MPs urge Government caution over handling of citizens' data
The Home Affairs Committee, led by veteran politician Keith Vaz, said in a report released on Sunday that it is imperative the Government gains the trust of citizens over the storage and use of their personal data. If they did not, there was a real danger the UK would descend into a surveillance society, they said.
"The Government should adopt a principle of data minimisation: it should only collect what is essential, to be stored only for as long as is necessary," read the report, which bore the title: "A Surveillance Society?"
The committee laid out a series of what it terms "ground rules" that it urged the government and its agencies to follow in order to build trust with citizens. "Unless trust in the Government's intentions in relation to data collection, retention and sharing is carefully preserved, there is a danger that our society could become a surveillance society," the report said.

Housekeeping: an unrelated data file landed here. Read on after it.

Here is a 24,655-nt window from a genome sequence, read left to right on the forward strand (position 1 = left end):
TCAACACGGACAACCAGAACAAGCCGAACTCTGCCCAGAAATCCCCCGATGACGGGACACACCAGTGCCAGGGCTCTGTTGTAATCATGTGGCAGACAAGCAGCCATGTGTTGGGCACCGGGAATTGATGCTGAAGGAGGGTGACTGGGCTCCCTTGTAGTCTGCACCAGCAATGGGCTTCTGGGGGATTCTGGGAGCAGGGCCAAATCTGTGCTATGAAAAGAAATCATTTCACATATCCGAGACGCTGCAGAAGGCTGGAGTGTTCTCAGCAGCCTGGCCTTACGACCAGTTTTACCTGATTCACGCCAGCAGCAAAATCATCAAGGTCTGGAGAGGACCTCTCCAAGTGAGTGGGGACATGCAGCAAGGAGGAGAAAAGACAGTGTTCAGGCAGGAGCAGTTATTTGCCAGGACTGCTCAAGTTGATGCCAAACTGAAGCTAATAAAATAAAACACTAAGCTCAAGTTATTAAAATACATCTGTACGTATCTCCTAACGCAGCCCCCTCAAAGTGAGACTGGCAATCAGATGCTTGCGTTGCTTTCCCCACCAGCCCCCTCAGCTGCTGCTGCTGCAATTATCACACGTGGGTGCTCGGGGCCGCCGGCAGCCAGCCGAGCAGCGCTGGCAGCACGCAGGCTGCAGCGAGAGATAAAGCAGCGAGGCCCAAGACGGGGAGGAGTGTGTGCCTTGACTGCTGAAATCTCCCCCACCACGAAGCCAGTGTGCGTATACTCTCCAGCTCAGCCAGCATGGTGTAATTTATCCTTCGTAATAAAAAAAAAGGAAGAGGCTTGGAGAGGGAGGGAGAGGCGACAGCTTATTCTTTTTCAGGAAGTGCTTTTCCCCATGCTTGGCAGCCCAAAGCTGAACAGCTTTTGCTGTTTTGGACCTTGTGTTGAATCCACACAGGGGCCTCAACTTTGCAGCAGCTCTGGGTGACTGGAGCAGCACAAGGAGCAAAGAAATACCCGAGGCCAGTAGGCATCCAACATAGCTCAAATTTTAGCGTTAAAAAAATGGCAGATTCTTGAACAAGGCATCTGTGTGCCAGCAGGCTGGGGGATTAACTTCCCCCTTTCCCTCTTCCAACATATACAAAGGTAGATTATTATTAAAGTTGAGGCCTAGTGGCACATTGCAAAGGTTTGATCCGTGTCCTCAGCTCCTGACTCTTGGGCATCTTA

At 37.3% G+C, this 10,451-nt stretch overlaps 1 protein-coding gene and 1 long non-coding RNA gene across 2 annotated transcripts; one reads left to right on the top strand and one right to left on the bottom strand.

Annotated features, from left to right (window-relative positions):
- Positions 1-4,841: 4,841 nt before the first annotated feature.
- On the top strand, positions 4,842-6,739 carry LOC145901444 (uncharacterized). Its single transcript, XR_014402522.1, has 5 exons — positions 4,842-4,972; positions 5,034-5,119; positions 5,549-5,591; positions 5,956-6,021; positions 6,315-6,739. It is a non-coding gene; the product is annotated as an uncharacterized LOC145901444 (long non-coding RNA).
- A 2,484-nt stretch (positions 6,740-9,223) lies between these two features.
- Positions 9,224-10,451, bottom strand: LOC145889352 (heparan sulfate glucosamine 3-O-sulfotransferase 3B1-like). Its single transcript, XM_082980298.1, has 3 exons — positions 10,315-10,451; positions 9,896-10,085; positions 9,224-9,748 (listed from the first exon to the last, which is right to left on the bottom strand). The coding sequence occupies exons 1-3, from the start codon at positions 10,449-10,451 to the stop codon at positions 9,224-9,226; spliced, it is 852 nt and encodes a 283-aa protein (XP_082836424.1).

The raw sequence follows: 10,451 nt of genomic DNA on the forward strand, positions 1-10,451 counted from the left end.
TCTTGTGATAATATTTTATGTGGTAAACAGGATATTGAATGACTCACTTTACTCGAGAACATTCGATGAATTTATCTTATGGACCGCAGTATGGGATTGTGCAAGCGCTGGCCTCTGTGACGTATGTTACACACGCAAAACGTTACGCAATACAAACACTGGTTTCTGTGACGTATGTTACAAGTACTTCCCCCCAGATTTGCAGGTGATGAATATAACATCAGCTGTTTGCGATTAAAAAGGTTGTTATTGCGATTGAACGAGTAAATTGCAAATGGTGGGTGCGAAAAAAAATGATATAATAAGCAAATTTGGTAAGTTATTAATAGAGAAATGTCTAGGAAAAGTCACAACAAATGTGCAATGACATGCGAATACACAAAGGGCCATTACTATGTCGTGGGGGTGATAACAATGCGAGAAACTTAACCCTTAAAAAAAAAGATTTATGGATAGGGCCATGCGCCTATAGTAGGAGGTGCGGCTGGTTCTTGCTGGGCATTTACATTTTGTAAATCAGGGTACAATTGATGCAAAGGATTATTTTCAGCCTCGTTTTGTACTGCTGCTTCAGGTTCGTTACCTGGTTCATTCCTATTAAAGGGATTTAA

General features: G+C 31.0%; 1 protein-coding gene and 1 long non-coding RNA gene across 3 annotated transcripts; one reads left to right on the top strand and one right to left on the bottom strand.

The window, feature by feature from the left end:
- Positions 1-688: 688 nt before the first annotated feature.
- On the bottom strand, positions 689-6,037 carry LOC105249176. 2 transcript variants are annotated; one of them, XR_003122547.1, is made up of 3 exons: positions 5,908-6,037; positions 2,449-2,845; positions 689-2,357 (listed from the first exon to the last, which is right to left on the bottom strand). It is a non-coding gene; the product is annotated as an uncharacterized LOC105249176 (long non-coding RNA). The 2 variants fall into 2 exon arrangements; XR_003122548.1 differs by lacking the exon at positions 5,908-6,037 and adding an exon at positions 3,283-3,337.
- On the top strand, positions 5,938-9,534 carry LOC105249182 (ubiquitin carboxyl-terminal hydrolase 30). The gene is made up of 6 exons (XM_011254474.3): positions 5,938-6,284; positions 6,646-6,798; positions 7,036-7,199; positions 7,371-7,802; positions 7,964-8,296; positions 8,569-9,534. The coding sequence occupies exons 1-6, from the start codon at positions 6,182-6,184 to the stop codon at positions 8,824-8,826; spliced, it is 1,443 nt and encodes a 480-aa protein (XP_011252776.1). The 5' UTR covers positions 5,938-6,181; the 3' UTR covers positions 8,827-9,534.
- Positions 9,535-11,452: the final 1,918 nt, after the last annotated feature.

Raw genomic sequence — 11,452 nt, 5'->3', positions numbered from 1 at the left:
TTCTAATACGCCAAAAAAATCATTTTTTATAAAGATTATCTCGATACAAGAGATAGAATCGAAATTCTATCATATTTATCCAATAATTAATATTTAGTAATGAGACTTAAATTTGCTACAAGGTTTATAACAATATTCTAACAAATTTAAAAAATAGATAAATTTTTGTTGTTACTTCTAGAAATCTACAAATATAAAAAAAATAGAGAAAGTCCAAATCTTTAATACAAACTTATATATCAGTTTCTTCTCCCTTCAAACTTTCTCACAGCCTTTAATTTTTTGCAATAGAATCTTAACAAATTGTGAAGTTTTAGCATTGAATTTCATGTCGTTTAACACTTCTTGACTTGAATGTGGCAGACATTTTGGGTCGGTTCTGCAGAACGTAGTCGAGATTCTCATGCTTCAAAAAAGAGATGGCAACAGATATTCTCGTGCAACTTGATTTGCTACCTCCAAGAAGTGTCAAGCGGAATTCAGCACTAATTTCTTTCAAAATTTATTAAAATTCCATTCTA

The MPs also urged restraint on the data the Government is collecting for its ID card scheme, which is due for rollout starting in 2011 or 2012.
"The Government should make full use of technical means of protecting personal information and preventing unwarranted monitoring of individuals' activities. But safeguards are as much a matter of policy and protocol as technology: the Government should also carry out rigorous risk analysis of any proposal to establish major new databases or other systems for collecting data," the report said.
The Government is due to consider a draft bill later this year which is likely to result in the storage of all citizens' phone and internet records in one central database.
"We examined aspects of the Home Office's responsibilities in relation to the collection and sharing of personal information - including CCTV or video surveillance, identity cards and the National DNA Database. We recommend that the Home Office exercise restraint in collecting personal information," the report said.
The Information Commissioner, Richard Thomas, welcomed the report.
He said: "I welcome the Home Affairs Committee's call for the Government to adopt the principle of data minimisation and curb unnecessary surveillance. It is essential that positive action is taken to ensure the potential risks of a surveillance society never manifest themselves in this country."
The Government said it would respond in due course.